Large mammal with a heavily built body, short powerful limbs, and a very short tail. Bears breed once a year, producing one to four cubs. In northern regions they hibernate, and the young are born in the winter den. They are found mainly in North America and northern Asia. Bears walk on the soles of the feet and have long, nonretractable claws. The bear family, Ursidae, is related to carnivores such as dogs and weasels, and all bears are capable of killing prey.
Species There are seven species of bear. The brown bearUrsus arctos formerly ranged across most of Europe, northern Asia, and North America, but is now reduced in number. It varies in size from under 2 m/7 ft long in parts of the Old World to 2.8 m/9 ft long and 780 kg/1,700 lb in Alaska. The grizzly bear is a North American variety of this species, and another subspecies, the Kodiak bear of Alaska, is the largest living land carnivore. The white-furred polar bearThalarctos maritimus is up to 2.5 m/8 ft long, has furry undersides to the feet, and feeds mainly on seals. Its skin is black to conserve 80–90% of the solar energy trapped and channelled down the hollow hairs of its fur. It is found in the north polar region. The North American black bearEuarctos americanus and the Asian black bearSelenarctos thibetanus are smaller, only about 1.6 m/5 ft long. The latter has a white V-mark on its chest. The spectacled bearTremarctos ornatus of the Andes is similarly sized, as is the sloth bearMelursus ursinus of India and Sri Lanka, which has a shaggy coat and uses its claws and protrusile lips to obtain termites, one of its preferred foods. The smallest bear is the Malaysian sun bearHelarctos malayanus, rarely more than 1.2 m/4 ft long, a good climber, whose favourite food is honey.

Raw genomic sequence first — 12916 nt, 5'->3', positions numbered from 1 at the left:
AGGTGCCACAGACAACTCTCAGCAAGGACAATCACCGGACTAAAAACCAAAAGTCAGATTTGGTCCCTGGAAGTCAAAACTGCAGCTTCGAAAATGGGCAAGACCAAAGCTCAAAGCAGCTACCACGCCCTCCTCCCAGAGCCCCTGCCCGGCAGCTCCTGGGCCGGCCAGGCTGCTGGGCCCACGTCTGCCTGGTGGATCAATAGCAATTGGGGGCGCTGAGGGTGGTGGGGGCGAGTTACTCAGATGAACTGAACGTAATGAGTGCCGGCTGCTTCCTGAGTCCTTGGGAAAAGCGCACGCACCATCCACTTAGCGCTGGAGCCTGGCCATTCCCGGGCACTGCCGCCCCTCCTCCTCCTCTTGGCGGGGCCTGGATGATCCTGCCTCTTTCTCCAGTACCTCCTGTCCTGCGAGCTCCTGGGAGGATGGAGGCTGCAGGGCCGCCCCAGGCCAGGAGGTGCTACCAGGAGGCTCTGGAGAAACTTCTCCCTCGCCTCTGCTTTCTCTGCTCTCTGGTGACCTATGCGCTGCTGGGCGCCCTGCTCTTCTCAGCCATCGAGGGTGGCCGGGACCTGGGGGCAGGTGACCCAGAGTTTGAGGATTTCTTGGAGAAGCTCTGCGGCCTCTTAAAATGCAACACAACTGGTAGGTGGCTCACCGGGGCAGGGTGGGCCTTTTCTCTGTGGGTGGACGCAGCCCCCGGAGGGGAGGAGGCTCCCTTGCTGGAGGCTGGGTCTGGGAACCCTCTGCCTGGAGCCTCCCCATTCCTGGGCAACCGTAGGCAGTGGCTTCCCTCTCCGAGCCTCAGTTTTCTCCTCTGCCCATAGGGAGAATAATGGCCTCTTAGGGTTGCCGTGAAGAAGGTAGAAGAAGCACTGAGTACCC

Threat of extinction Of the seven species of bear, five are reckoned to be endangered and all apart from the polar bear and the American black bear are in decline. In April 2001, there were estimated to be fewer than 1,000 grizzly bears in the wild. The population of brown bears in the Pyrenees was estimated at eight in 1994. Despite the intoduction of two female bears in 1996, the bear population in the Pyrenees had declined to six by 1998.
The brown bear is thought to have become extinct in Britain around AD 900. Its elimination was caused by loss of habitat (it requires a very large area of undisturbed woodland), but was also related to its highly territorial habit; brown bears return repeatedly to fruits and berries within their home territory, making them an easy prey for hunters.
In 1992, American black bears were upgraded to Appendix 2 of CITES (Convention on International Trade in Endangered Species) to stem the illegal trade in their gall bladders, which are used in Asian traditional medicine to treat liver disease. The gall bladders contain an active substance, ursodiol, which is tapped through surgically-implanted tubes. Although an inexpensive synthetic version of ursodiol is available, in 1995 there were at least 10,000 bears being kept in farms in China for their gall bladders, for which many people still prefer to pay thousands of dollars.
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